PROVO — After more than six years in prison, Ben Aldana realized how close he had come to throwing his life away.
While taking part in a drug treatment program behind bars, the recovering meth addict listened to other inmates talk about growing up in crime-ridden inner city environments where very few have a shot at a life.
Aldana was raised in a loving Utah home where his parents had given him every opportunity to succeed. Yet to that point he had chosen a life of drugs and crime.
"What's your excuse?" Aldana asked himself. "You don't have one."
Eight years later, Aldana's prison epiphany has motivated him to pursue a new life in which he can help others and help bring about positive change in the criminal justice system. This weekend, Aldana will graduate from Brigham Young University's J. Reuben Clark Law School and upon passing the Utah Bar Exam, assume a job with the Utah County Public Defender's Office.
Carl Hernandez, a BYU law school professor, says Aldana's story illustrates the power of education and giving people second chances.
"Everybody is entitled to second and third chances, even multiple chances, if they are willing to put the work in," Hernandez said. "As a society, we have to give people a chance to succeed, notwithstanding the fact they may have had some blemishes. We all have blemishes on our record, every one of us. Some are just a little less visible than others. I think everyone deserves an opportunity."
Although he was raised in a supportive LDS household in Mapleton, Utah, Aldana describes himself as an "angry" young man. He said he destroyed property and stole things. Part of his behavior may have stemmed from seeing his parents divorce and his mother remarry, but ultimately, he accepts responsibility for his choices.
"I became one of those rebellious kids. I was an angry kid who got into fights," Aldana said. "Between the ages of 13 and 23, my life was pretty much crime, drugs and selfishness. People make their choices, and I made some pretty bad ones."
As a teenager, Aldana got a job finishing concrete during the summers and was introduced to methamphetamine by his co-workers. It became his drug of choice. He barely graduated from high school, Aldana said.
At age 18, Aldana was pulled over for driving under the influence and was found to be in possession of an explosive device, basically a pipe bomb, he said. This led to his first stint in jail.
"From there I just dug myself into a hole," Aldana said. "Before that case was even resolved I caught another case and another one and another one, and eventually I had this whole series of cases that I was being sentenced for."
After he was released, Aldana's drug use only increased because of a new network of people he'd met in prison. But meth use was an expensive habit, so at various times he would buy larger amounts and sell off smaller quantities to cover the high cost.
Two unforgettable events led to serious jail time for Aldana.
First, on a night in November 2003, Aldana went looking for a friend at his West Salt Lake warehouse on the same night it was being raided by the U.S. Drug Enforcement Administration. Driving up at the wrong moment, Aldana said he was pulled from his car by dark-clad figures with guns and questioned. He spent three days in jail and was released when no charges were filed. But he was on the DEA's radar.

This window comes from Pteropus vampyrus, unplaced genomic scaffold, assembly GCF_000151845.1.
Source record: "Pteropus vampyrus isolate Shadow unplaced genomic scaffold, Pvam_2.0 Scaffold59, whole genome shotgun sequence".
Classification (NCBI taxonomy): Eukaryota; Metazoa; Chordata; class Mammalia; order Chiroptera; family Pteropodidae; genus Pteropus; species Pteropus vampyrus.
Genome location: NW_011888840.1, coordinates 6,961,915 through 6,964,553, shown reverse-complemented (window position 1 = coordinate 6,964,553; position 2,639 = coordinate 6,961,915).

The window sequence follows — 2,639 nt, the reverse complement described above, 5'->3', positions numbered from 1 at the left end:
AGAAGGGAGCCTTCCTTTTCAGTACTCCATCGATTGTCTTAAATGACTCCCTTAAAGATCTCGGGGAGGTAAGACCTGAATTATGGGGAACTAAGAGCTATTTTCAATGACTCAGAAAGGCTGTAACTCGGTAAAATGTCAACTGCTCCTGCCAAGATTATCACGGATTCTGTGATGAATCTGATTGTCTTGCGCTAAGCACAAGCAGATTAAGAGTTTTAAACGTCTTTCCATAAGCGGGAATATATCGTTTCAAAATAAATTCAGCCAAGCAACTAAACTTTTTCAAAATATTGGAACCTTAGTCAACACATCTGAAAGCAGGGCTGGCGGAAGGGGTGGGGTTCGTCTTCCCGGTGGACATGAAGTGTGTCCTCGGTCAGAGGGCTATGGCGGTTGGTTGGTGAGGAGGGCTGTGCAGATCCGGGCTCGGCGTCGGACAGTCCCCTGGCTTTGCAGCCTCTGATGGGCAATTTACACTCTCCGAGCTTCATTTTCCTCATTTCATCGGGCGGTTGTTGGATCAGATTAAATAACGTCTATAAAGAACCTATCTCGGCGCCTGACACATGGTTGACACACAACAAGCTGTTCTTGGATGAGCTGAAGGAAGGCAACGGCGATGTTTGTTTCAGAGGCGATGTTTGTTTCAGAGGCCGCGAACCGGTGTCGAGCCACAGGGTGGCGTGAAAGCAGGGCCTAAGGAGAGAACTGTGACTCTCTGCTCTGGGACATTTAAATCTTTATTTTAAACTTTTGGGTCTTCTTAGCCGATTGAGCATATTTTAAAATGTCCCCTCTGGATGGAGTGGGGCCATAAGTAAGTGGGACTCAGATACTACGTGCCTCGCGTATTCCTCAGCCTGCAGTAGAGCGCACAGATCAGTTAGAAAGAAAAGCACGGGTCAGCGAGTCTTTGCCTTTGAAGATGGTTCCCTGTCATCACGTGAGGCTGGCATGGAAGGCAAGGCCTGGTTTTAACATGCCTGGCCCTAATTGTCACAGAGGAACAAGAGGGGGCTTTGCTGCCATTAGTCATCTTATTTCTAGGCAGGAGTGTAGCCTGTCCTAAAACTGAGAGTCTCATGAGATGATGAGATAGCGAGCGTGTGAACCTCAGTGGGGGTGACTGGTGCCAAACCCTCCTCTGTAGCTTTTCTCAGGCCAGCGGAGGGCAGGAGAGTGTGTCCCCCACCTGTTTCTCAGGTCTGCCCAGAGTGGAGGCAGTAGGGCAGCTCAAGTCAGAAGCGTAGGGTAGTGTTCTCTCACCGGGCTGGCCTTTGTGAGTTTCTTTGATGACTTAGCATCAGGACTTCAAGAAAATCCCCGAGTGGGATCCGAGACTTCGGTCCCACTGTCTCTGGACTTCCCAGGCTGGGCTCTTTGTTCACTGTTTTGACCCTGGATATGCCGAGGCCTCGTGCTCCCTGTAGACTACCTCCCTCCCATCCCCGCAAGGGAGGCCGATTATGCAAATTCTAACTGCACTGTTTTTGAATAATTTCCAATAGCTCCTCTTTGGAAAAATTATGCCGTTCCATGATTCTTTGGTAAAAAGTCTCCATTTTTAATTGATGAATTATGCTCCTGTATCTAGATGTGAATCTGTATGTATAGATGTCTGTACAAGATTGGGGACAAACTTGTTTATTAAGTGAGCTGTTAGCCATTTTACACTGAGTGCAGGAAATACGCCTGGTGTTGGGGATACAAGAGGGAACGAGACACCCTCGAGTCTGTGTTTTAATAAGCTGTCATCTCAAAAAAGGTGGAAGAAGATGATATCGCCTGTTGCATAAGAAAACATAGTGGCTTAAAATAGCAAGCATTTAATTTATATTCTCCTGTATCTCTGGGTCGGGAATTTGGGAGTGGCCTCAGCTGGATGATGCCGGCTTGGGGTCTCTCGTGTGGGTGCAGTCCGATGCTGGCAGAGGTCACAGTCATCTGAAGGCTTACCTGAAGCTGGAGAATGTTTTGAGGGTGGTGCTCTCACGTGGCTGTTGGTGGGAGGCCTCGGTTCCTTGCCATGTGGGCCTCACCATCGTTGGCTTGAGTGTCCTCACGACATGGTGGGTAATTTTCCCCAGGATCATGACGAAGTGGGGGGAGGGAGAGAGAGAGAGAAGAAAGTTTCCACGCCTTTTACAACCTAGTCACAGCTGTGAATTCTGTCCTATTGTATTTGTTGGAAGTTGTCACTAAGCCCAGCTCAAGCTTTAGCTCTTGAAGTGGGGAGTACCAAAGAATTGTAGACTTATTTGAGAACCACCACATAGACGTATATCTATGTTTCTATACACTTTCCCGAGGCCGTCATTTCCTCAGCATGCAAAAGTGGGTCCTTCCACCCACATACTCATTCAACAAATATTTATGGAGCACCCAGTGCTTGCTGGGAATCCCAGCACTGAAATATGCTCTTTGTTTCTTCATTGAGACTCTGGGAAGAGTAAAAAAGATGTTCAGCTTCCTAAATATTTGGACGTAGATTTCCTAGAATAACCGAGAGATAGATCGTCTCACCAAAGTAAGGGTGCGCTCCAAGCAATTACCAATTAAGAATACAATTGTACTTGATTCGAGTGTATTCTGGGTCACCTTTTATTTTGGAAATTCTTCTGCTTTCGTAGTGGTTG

On another late night in February 2004, the 23-year-old Aldana showed up at a South Jordan hotel looking to buy some drugs from his dealer but couldn't find him. The hotel receptionist thought Aldana looked suspicious and called the police. When Aldana tried to leave, a patrol car blocked him in and he was arrested.
After some time in the Weber County Jail, Aldana ended up in federal court where Judge Dee Benson could have sentenced him to 110 months, but instead gave him 96 months (8 years) jail time.
Aldana served out his sentence at a federal correctional prison in Sheridan, Oregon. Looking back, Aldana feels fortunate he didn't get more time, he said.
"I didn't actually get arrested doing the things I was doing. I got arrested and drug into someone else's problem, which was lucky because that was lesser offensive conduct in the eyes of the law than the things I was doing," said Aldana who remembers other drug dealers receiving sentences of 15-20 years. "I kind of got lucky here."
Once in prison, Aldana began to experience painful dental problems, which turned out to be a blessing.
Aldana's wisdom teeth were growing sideways, pushing against his other teeth and causing headaches. He requested treatment for about a year before the problem was finally corrected by a dentist. As a result of the procedure, Aldana was in and out of the dental clinic for follow-up visits. He noticed other inmates working in the prison dental clinic.
"That would be an interesting job," he thought, "I wonder how you get that?"
Aldana expressed interest in a dental assistant job but didn't get an opportunity for another year. Once he did, he realized he liked helping other people and learning new things. Aldana later became involved in the medical clinic and was given the chance to teach a class.
"That was the first time in my life that I'd ever been given the responsibility to help other people, and it was people that I knew and lived with. I was pretty much devoid of empathy before that," Aldana said. "Being put in that kind of position where I had to learn how to do stuff and apply it. The more I learned and the better I did my job, the more people could see the dentist. It was like walking out of prison every day when I went to work because of the environment."